The term rhinoplasty refers to plastic surgery of the nose, often known by most people as a “nose job.” A secondary rhinoplasty is corrective nasal surgery that serves to alter the form and/or function of the nose after a previous rhinoplasty. Secondary aesthetic and reconstructive nasal re-shaping is indicated for cosmetic or functional deformities not properly treated or made worse from the primary operation. Some also refer to secondary rhinoplasty as “revision rinoplasty.” This broader terminology can apply to rhinoplasty required beyond a secondary operation, such as a third or fourth operation.
Common Problems that Require Secondary Rhinoplasty:
- Nasal airway obstruction
- Collapse of cartilage or nasal bones
- Artificial cosmetic appearance to nose (“Overdone nose job”)
- Internal and external nasal valve collapse
- Worsened asymmetry
- Over reduction or inadequate reduction of dorsal height (bridge height/hump)
- Incomplete shaping (not enough of a cosmetic change)
- Excessive or inadequate tip projection
- Excessively narrowed nasal tip (“pinched tip”)
- Excessive internal and/or external scarring (thickened scar tissue)
The changes necessary in secondary rhinoplasty can be done through a “closed” or “open” approach. Typically, if there are major structural changes required, and open approach may be preferred. Minor contour corrections can be performed via a “closed” technique. Closed rhinoplasty is when only internal incisions (endonasal) are made for access to the nasal structures. Open rhinoplasty refers to the addition of an incision in the skin bridge between the two nostrils (columella) in order to lift up the nasal skin for more direct visualization of the structures to be altered. The decision to use either the closed or open approach in revision rhinoplasty is based on surgeon preference and each technique has its pros and cons.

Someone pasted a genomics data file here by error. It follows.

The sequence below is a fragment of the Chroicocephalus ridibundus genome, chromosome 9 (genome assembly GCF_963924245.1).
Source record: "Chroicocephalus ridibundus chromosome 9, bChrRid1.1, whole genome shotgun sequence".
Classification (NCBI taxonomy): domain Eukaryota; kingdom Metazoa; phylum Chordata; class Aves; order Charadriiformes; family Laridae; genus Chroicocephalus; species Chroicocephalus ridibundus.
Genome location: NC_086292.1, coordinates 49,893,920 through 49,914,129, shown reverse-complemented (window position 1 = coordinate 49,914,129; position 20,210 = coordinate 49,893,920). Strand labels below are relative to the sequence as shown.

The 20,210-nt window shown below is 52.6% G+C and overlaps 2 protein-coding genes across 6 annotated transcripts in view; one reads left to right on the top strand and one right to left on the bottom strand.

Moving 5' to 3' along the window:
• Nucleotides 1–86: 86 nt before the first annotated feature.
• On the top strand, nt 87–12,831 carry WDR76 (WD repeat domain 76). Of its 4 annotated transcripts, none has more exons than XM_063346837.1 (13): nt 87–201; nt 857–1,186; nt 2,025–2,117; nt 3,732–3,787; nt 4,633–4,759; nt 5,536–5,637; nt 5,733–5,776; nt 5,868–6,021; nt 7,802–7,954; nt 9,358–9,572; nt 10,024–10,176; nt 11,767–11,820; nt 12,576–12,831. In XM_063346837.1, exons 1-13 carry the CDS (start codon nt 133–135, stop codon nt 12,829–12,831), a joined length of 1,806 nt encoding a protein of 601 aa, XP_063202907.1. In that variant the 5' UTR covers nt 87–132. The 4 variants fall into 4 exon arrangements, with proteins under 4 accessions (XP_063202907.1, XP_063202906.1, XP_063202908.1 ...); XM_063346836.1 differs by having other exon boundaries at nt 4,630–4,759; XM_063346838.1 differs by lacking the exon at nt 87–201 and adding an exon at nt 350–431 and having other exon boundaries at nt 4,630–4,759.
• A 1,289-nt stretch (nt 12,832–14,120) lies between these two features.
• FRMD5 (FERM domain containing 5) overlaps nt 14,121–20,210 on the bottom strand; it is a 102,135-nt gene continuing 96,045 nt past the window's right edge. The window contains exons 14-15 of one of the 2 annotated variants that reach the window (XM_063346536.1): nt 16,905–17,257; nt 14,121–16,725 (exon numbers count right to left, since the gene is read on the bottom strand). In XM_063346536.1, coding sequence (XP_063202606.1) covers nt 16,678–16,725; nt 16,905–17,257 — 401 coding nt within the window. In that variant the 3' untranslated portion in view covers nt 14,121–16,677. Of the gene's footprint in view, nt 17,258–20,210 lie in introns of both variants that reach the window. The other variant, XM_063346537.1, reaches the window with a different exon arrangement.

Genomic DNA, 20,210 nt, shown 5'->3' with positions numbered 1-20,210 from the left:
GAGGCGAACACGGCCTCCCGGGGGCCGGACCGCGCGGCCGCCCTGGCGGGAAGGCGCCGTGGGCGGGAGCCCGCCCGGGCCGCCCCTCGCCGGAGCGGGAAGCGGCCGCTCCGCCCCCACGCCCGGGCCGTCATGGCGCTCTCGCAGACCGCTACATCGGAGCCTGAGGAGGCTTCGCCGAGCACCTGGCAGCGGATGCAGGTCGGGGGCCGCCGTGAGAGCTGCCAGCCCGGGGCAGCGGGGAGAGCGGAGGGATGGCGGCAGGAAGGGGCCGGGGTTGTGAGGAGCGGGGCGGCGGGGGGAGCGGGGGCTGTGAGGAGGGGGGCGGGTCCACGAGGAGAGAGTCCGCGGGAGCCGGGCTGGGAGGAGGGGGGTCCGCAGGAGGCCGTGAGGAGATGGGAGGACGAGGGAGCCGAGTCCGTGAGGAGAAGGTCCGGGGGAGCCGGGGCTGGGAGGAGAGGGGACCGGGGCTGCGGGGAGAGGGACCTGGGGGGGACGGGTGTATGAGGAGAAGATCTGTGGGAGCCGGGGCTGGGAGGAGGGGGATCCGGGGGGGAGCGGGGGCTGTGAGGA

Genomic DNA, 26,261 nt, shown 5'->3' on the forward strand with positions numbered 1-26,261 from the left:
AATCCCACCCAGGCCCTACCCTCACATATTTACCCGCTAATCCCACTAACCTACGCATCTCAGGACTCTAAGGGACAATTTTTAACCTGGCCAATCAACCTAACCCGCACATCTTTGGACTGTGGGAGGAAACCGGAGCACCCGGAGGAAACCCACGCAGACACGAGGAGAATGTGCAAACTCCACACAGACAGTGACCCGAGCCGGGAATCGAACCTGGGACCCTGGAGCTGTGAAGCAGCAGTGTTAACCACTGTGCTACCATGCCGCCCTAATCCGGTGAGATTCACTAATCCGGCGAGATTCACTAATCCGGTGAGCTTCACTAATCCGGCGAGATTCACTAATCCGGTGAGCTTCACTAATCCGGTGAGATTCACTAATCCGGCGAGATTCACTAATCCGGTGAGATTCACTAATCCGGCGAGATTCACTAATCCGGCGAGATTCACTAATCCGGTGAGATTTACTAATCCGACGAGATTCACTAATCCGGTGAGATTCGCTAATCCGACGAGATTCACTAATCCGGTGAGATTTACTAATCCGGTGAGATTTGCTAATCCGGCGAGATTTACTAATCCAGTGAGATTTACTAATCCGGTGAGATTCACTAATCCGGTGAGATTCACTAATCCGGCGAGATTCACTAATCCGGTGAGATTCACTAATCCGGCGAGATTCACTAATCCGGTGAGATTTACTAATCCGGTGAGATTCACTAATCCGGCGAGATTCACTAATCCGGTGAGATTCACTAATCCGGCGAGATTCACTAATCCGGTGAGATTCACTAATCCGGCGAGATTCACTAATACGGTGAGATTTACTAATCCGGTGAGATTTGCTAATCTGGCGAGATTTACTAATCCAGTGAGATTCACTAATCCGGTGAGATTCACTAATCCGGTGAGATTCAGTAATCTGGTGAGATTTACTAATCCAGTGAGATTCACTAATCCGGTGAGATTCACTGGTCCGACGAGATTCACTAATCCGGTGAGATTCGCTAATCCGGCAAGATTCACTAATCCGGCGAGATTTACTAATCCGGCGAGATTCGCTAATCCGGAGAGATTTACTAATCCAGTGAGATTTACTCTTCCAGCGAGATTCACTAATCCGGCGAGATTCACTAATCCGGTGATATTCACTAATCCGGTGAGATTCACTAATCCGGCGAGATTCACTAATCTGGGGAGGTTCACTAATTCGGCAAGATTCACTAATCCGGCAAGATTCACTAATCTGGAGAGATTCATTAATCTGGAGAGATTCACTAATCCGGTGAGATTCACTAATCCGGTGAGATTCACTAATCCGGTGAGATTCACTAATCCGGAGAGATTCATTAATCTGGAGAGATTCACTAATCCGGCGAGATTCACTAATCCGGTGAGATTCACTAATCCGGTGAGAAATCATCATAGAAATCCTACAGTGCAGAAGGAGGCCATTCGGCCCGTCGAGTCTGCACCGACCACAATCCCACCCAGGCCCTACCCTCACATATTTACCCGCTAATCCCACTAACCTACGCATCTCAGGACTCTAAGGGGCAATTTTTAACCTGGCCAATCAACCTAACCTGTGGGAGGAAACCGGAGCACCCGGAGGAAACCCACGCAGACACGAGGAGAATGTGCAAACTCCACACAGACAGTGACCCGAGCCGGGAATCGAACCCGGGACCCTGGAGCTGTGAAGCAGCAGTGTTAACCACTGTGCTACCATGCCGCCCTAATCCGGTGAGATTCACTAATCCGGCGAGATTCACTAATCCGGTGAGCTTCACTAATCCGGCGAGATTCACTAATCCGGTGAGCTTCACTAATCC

Dr. Ridenour believes in the principle of structure rhinoplasty. In structure rhinoplasty, there is minimal excision of bone and cartilage. Instead, the nasal cartilages are contoured with sutures and with additional pieces of cartilage used to create the desired shape. Soft tissue grafts are used more frequently to prevent visible irregularities from occurring from beneath the skin. The result is a nose with improved shape that looks natural but is strong enough to resist change over time.
Dr. Ridenour is a board-certified surgeon with vast experience in primary and secondary (revision) rhinoplasty. He performs both open and closed rhinoplasty techniques depending on the needs of the patient. He is fortunate to have been mentored by some of the great rhinoplasty surgeons of the modern day and he is known for his natural and realistic results.